Donald Trump Shares The ‘TIME’ Person Of The Year Title With A Few Troubling People, But He Likely Won't Care

In 1938, the editors of TIME Magazine recognized the German chancellor as "Person of the Year," after he had brought the German nation together through the Anschluss and the Munich Agreement. The next year, they chose the Soviet leader who had signed a secret non-aggression pact with Germany, paving the way for him to take control over huge swaths of Eastern Europe. In 1979, this dubious honor went to the leader of the Iranian Revolution. In 2007, TIME named the Russian president, who had begun visible crackdowns on civil liberties in the country. Now, Donald Trump is TIME's 2016 Person of the Year and that puts him in both great and terrible company.

No one would ever argue that Adolf Hitler, Joseph Stalin, Ayatollah Khomeini, and Vladimir Putin haven't left an impact on world history — but not by doing good, and that's how some view Trump's role as 2016 "Person of the Year."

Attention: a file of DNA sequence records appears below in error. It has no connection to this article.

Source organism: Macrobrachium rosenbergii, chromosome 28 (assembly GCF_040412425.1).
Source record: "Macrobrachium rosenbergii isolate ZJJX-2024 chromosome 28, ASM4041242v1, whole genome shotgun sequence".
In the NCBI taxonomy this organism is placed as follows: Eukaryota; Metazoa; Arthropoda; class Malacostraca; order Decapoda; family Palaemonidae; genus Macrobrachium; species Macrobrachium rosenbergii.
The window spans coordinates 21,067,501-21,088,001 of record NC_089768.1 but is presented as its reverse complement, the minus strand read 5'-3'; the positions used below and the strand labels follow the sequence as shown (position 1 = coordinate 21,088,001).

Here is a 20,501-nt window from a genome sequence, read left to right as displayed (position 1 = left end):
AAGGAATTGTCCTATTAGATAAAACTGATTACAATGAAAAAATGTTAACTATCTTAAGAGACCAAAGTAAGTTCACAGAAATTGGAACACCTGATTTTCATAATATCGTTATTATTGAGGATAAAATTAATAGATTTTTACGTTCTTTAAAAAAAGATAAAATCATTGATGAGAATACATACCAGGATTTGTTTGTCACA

Trump, a man who revels in attention of any kind, was no doubt thrilled to hear the news. He lashed out in 2015 when it was revealed that he was only a runner up, and his hatred for what he often calls the "dishonest" or "crooked" media is outdone only by his love of the attention-grabbing headlines about him.

To a man like Trump, this is "a great honor." This is recognition that he has achieved his greatest aims: fame and power.

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What he won't think about is the fact that this is not a prize, with fame and power does not necessarily come goodness. TIME has emphasized that the "Person of the Year" is the individual who has had the greatest influence on world events in that given year, not necessarily for the better. And while a quick look into the persons of the year from the last century reveals that many of them have fought the good fight, this is clearly not always the case.

When TIME named their Person of the 20th Century, they passed over Hitler and instead chose Albert Einstein, to recognize the advances of a century of science. To students of history, the choice somehow rings hollow; surely Hitler's presence in the century more directly and profoundly influenced more people — including Einstein himself, a Jew who emigrated to the U.S. to escape Hitler's rise to power. Trump is no Hitler, but to the victims of hate crimes in the U.S since Election Day, his effects may be starting to look similar.

Trump himself will likely not give the matter any critical thought, but those watching certainly can. TIME does not name anyone "Person of the Year" if they don't expect that person's impact to continue, so, now is a time to look to history and be wary of what will happen next.